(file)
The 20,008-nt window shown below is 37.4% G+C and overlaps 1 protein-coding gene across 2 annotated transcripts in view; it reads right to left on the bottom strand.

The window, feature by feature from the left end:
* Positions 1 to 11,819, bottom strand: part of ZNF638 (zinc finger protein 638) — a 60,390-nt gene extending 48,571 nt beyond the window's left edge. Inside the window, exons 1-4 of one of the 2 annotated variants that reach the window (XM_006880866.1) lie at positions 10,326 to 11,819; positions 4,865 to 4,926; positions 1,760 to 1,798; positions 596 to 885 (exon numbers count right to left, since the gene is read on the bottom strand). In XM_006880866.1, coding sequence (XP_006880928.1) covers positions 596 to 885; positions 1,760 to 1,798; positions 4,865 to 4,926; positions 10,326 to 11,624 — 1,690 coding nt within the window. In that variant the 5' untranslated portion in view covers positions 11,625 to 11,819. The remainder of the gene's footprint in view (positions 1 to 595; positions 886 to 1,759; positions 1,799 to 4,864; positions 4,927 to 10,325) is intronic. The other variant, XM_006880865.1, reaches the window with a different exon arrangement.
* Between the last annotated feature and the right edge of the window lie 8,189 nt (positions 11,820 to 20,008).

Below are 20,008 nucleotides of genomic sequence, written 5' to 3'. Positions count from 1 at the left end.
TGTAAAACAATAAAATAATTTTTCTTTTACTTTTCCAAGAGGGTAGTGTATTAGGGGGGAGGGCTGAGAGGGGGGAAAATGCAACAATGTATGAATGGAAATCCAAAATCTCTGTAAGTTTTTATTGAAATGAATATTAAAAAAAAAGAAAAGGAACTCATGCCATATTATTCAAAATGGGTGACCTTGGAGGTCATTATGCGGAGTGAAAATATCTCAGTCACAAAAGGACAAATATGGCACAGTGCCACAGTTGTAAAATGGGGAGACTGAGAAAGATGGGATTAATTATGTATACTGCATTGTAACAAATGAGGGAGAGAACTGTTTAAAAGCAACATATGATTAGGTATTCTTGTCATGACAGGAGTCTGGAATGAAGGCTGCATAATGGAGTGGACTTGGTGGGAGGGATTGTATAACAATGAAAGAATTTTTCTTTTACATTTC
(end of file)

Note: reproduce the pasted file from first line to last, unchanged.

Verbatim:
The 20,008-nt window shown below is 37.4% G+C and overlaps 1 protein-coding gene across 2 annotated transcripts in view; it reads right to left on the bottom strand.

The window, feature by feature from the left end:
* Positions 1 to 11,819, bottom strand: part of ZNF638 (zinc finger protein 638) — a 60,390-nt gene extending 48,571 nt beyond the window's left edge. Inside the window, exons 1-4 of one of the 2 annotated variants that reach the window (XM_006880866.1) lie at positions 10,326 to 11,819; positions 4,865 to 4,926; positions 1,760 to 1,798; positions 596 to 885 (exon numbers count right to left, since the gene is read on the bottom strand). In XM_006880866.1, coding sequence (XP_006880928.1) covers positions 596 to 885; positions 1,760 to 1,798; positions 4,865 to 4,926; positions 10,326 to 11,624 — 1,690 coding nt within the window. In that variant the 5' untranslated portion in view covers positions 11,625 to 11,819. The remainder of the gene's footprint in view (positions 1 to 595; positions 886 to 1,759; positions 1,799 to 4,864; positions 4,927 to 10,325) is intronic. The other variant, XM_006880865.1, reaches the window with a different exon arrangement.
* Between the last annotated feature and the right edge of the window lie 8,189 nt (positions 11,820 to 20,008).

Below are 20,008 nucleotides of genomic sequence, written 5' to 3'. Positions count from 1 at the left end.
TGTAAAACAATAAAATAATTTTTCTTTTACTTTTCCAAGAGGGTAGTGTATTAGGGGGGAGGGCTGAGAGGGGGGAAAATGCAACAATGTATGAATGGAAATCCAAAATCTCTGTAAGTTTTTATTGAAATGAATATTAAAAAAAAAGAAAAGGAACTCATGCCATATTATTCAAAATGGGTGACCTTGGAGGTCATTATGCGGAGTGAAAATATCTCAGTCACAAAAGGACAAATATGGCACAGTGCCACAGTTGTAAAATGGGGAGACTGAGAAAGATGGGATTAATTATGTATACTGCATTGTAACAAATGAGGGAGAGAACTGTTTAAAAGCAACATATGATTAGGTATTCTTGTCATGACAGGAGTCTGGAATGAAGGCTGCATAATGGAGTGGACTTGGTGGGAGGGATTGTATAACAATGAAAGAATTTTTCTTTTACATTTC